The quarter-final stage at the French Open starts today, and returning to discuss the first two men's matches in this round is our tennis columnist, Dan Weston...
"In those four recent head-to-head meetings, Thiem has really exploited the Argentine's weak serve - Schwartzman has held serve just 57% of the time in their last four meetings - and there has been a real return-orientated theme to these clashes."
Business as usual for the strong favourites yesterday
It was business as usual yesterday for the array of men's favourites in remaining round four action, with all winning and only Andrey Rublev dropping a single set. I've said it before and I'll say it again now - men's Grand Slam tournaments would be much more watchable for the neutral with no seeding and an open draw, so big names could be drawn against each other in the early rounds and have more 'giant-killers' - potentially playing each other in the quarter-finals onwards. These constant thrashings of lowly-ranked players by big names helps no-one except those big-name players.
Return-orientated clash likely between Thiem and Schwartzman
Unfortunately but realistically, there's a decent chance of there being more of the same today, with the first two quarter-finals on this afternoon's schedule. Men's action gets underway at 1300 UK time - a little later than previously this tournament - and in the opener, Diego Schwartzman faces Dominic Thiem.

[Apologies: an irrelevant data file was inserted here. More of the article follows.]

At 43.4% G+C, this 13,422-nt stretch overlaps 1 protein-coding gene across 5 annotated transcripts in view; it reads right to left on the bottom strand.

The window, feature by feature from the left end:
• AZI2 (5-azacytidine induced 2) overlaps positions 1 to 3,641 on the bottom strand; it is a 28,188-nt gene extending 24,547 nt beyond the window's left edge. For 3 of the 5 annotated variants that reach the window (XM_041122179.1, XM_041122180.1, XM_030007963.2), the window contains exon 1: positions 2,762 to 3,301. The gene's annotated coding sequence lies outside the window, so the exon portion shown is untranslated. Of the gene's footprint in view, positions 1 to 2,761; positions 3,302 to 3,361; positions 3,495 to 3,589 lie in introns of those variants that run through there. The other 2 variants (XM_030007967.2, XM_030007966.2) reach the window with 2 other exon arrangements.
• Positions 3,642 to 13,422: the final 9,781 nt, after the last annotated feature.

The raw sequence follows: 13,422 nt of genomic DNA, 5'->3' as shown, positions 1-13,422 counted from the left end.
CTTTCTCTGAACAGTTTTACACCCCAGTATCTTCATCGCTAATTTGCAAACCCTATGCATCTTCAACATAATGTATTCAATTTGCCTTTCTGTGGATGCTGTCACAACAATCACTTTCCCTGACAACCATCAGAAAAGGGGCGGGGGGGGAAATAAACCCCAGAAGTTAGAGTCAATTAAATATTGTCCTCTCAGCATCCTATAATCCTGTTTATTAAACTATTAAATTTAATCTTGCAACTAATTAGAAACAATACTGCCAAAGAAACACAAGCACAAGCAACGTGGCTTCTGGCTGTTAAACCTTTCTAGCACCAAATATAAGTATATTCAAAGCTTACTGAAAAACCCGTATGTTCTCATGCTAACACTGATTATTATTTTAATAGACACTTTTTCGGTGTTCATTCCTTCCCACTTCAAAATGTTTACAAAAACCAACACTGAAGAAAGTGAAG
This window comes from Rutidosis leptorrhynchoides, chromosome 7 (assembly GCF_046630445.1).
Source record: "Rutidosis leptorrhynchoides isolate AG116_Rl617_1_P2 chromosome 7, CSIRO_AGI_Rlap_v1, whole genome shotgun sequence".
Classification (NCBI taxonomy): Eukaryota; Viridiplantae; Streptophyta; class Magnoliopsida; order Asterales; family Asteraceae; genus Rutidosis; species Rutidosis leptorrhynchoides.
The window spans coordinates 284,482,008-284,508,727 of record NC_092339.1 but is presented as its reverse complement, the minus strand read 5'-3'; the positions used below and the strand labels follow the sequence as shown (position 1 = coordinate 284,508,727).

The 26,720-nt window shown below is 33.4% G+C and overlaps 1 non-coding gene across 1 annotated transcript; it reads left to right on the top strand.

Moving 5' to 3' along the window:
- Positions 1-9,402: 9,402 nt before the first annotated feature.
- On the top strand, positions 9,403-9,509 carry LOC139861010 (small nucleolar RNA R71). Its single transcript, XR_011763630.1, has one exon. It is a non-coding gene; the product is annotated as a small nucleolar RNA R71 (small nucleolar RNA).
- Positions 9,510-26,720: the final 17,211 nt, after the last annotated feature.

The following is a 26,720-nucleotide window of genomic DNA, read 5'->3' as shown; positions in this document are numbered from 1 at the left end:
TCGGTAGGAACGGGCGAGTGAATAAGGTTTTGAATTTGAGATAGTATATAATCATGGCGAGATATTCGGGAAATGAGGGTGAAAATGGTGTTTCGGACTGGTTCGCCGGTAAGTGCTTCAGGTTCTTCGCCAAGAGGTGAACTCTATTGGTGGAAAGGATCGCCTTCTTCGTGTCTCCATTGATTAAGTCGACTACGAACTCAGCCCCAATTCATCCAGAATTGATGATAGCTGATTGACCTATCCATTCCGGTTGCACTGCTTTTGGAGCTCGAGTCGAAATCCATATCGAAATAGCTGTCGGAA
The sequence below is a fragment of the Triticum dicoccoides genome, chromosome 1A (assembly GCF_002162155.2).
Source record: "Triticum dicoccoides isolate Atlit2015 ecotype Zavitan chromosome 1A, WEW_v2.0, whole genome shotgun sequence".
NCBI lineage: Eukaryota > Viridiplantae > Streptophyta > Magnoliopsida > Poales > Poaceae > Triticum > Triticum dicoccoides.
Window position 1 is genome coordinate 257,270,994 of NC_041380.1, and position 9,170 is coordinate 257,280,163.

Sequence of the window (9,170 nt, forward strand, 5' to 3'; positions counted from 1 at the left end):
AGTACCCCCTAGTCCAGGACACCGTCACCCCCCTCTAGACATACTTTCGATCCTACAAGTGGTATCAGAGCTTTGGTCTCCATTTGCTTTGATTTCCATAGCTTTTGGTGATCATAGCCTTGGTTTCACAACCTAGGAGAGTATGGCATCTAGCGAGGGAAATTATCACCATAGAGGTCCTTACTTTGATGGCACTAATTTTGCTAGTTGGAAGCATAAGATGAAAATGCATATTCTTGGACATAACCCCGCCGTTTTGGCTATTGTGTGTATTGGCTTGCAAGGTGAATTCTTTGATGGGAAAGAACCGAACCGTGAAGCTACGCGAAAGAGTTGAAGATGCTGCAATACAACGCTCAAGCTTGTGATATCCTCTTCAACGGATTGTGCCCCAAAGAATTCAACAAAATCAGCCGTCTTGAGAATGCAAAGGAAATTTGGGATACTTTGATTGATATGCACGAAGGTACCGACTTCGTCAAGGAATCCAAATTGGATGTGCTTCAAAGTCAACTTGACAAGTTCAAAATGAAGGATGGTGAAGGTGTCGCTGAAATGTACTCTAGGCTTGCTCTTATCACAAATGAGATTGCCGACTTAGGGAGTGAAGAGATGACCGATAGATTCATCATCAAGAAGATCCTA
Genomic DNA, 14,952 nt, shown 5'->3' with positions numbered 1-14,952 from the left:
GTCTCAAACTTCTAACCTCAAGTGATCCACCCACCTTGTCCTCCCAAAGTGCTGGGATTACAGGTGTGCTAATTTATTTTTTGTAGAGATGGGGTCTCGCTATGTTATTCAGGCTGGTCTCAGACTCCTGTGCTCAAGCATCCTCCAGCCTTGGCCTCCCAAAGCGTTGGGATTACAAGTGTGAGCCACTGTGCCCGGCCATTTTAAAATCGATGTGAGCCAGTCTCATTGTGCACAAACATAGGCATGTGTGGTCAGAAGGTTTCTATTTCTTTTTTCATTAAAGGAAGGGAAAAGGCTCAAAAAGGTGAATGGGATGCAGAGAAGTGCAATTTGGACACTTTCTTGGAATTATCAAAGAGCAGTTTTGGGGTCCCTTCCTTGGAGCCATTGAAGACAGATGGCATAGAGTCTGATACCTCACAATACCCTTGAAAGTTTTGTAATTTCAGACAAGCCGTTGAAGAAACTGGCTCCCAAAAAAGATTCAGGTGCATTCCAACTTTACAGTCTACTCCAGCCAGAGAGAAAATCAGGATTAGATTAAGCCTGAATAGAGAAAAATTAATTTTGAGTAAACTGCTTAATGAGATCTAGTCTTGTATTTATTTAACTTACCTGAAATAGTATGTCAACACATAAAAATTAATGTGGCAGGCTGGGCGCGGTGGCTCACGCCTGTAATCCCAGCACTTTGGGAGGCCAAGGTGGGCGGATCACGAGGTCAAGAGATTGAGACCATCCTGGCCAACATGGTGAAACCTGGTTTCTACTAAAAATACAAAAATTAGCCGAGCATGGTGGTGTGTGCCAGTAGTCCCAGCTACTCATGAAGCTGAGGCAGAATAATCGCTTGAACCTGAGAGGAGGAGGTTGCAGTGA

Thiem is the 1.501/2 favourite, which looks very slightly on the large side but really is nothing particularly untoward - he's evidently the better clay-courter but is perhaps a little vulnerable given his travails against Hugo Gaston in the fourth round, where the unheralded Frenchman took him to five sets. This was a real surprise given how impressive Thiem performed against the excellent Norwegian clay-courter, Casper Ruud, in round three.
Schwartzman is yet to drop a set so far in this tournament, but realistically, hasn't been particularly expected to be tested, given that he has been a 1.251/4 favourite or shorter against all four opponents en route to this stage.
The duo have met eight times before with the last four being when Schwartzman was in or around the top 20, and from 2019 onwards. In those four recent head-to-head meetings, Thiem has really exploited the Argentine's weak serve - Schwartzman has held serve just 57% of the time in their last four meetings - and there has been a real return-orientated theme to these clashes. This is also evidenced by the low projected hold percentages which my model generated here, with both players below the 70% mark.
Improving Sinner still with plenty to find to test Nadal
Another player who is likely to struggle to hold serve consistently is Jannik Sinner, with the impressive Italian teenager having the unenviable task of trying to test Rafa Nadal. The King of Clay has steamrollered his opposition so far, all in straight sets with 8/12 sets being decided by a 6-2, 6-1 or 6-0 scoreline.
While Sinner is a considerable upgrade on the opposition Nadal has faced so far, it would still be a major shock if he was to defeat Nadal this afternoon. The market currently has Nadal as 1.081/12 to progress, and this was a line that my model pretty much agreed with. Nadal's 18-month clay data is absolutely stratospheric, and far better than the competition - even Novak Djokovic.